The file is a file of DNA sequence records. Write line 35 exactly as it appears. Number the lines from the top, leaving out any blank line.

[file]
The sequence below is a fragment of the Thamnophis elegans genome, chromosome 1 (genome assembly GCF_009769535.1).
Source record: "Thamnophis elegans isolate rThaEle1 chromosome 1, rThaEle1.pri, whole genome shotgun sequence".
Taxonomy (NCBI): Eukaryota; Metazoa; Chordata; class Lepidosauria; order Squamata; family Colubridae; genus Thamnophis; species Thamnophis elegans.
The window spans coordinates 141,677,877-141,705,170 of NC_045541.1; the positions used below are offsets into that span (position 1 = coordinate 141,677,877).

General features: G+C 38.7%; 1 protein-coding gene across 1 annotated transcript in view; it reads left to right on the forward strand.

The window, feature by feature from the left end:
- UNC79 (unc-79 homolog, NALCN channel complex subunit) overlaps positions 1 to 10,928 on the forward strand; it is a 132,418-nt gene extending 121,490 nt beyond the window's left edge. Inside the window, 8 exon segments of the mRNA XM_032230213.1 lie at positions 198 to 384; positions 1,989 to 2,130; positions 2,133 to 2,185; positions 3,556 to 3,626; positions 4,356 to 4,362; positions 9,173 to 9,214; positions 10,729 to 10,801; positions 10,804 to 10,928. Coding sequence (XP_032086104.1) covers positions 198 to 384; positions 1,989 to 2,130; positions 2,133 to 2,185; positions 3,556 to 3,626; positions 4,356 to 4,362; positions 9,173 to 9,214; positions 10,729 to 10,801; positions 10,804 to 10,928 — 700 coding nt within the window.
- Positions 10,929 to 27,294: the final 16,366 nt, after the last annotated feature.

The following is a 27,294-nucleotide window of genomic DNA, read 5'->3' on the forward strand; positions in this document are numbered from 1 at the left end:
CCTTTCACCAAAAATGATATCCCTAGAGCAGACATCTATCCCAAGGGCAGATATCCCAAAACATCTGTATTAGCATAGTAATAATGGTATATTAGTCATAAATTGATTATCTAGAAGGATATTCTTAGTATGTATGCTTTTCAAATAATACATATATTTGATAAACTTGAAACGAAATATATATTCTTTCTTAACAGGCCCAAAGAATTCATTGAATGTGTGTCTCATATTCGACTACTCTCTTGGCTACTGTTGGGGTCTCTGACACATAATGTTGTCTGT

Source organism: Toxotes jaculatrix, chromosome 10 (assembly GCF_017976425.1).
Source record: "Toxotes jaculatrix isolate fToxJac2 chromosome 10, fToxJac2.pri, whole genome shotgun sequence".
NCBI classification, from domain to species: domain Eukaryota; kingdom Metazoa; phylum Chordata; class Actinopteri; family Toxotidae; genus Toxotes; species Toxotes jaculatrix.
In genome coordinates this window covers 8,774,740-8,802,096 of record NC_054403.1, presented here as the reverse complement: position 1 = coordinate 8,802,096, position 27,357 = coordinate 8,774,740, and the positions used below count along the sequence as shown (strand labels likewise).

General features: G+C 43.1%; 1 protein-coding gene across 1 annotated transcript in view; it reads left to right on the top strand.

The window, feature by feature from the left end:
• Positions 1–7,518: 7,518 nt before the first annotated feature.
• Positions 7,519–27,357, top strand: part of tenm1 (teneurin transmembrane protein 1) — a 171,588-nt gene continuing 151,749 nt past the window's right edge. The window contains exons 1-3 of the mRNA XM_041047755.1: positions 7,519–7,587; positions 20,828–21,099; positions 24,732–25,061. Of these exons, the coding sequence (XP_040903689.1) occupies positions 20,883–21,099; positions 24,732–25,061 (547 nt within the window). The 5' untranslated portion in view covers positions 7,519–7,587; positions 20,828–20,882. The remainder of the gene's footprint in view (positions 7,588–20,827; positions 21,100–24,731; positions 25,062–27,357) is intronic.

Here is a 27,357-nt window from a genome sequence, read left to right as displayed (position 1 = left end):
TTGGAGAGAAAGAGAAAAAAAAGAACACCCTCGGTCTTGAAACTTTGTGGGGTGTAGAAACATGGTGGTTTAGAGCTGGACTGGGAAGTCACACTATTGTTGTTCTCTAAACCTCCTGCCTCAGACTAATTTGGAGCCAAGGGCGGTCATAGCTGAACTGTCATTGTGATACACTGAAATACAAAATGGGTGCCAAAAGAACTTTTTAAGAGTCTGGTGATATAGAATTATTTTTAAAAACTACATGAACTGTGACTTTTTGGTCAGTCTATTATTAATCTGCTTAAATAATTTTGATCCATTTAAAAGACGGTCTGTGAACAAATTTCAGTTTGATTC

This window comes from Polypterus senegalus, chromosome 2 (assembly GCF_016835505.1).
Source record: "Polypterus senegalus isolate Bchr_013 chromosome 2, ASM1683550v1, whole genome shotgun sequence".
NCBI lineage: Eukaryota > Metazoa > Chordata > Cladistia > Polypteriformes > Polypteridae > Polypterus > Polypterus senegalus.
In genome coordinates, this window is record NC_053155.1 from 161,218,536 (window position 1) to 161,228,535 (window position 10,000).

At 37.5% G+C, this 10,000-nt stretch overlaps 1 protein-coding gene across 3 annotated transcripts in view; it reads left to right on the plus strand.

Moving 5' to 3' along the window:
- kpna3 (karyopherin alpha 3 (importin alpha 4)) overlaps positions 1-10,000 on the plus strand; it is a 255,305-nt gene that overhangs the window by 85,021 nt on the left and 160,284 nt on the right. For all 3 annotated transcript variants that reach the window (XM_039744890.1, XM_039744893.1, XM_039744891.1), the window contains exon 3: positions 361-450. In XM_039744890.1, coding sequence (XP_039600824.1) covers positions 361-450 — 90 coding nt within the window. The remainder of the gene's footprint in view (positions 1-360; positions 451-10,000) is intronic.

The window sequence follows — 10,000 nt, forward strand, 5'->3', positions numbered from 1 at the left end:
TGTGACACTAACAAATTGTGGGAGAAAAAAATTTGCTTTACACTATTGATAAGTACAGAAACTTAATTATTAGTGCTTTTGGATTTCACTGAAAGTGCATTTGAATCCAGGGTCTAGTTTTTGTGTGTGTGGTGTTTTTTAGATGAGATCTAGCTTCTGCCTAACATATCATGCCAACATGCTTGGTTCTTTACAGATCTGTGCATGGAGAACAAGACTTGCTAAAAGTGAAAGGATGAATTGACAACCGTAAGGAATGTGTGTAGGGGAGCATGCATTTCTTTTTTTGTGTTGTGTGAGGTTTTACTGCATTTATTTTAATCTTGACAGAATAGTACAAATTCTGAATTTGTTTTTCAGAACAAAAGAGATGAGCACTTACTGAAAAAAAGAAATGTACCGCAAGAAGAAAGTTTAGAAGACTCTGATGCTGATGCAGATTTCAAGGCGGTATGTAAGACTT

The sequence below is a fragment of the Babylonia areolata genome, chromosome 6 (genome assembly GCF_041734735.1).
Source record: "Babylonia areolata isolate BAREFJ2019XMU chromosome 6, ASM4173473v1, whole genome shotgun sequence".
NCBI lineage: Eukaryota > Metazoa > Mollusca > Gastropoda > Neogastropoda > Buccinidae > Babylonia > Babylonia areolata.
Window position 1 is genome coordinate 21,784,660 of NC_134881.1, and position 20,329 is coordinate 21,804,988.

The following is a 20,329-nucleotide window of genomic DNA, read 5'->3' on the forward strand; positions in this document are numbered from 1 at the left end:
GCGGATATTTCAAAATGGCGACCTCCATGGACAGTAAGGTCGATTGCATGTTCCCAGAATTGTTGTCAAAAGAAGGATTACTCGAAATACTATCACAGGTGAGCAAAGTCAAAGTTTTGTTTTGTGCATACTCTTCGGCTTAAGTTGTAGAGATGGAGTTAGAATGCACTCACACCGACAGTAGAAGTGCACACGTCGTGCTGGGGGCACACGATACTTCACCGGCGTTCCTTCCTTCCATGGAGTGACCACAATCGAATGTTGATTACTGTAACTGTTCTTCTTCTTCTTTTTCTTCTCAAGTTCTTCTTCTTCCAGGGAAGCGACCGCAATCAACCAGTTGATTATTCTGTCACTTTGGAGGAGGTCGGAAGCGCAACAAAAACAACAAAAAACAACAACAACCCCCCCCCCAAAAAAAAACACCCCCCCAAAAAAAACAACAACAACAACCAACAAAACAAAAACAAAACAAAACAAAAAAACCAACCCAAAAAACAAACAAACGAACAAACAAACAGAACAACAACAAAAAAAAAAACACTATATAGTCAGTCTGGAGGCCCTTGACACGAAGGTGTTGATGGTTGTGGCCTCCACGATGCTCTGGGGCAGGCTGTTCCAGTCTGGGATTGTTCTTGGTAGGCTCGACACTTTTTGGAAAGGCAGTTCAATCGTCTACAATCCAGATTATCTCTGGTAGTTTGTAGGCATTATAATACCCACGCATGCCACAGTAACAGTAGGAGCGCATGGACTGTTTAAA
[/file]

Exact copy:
GCGGATATTTCAAAATGGCGACCTCCATGGACAGTAAGGTCGATTGCATGTTCCCAGAATTGTTGTCAAAAGAAGGATTACTCGAAATACTATCACAGGTGAGCAAAGTCAAAGTTTTGTTTTGTGCATACTCTTCGGCTTAAGTTGTAGAGATGGAGTTAGAATGCACTCACACCGACAGTAGAAGTGCACACGTCGTGCTGGGGGCACACGATACTTCACCGGCGTTCCTTCCTTCCATGGAGTGACCACAATCGAATGTTGATTACTGTAACTGTTCTTCTTCTTCTTTTTCTTCTCAAGTTCTTCTTCTTCCAGGGAAGCGACCGCAATCAACCAGTTGATTATTCTGTCACTTTGGAGGAGGTCGGAAGCGCAACAAAAACAACAAAAAACAACAACAACCCCCCCCCCAAAAAAAAACACCCCCCCAAAAAAAACAACAACAACAACCAACAAAACAAAAACAAAACAAAACAAAAAAACCAACCCAAAAAACAAACAAACGAACAAACAAACAGAACAACAACAAAAAAAAAAACACTATATAGTCAGTCTGGAGGCCCTTGACACGAAGGTGTTGATGGTTGTGGCCTCCACGATGCTCTGGGGCAGGCTGTTCCAGTCTGGGATTGTTCTTGGTAGGCTCGACACTTTTTGGAAAGGCAGTTCAATCGTCTACAATCCAGATTATCTCTGGTAGTTTGTAGGCATTATAATACCCACGCATGCCACAGTAACAGTAGGAGCGCATGGACTGTTTAAA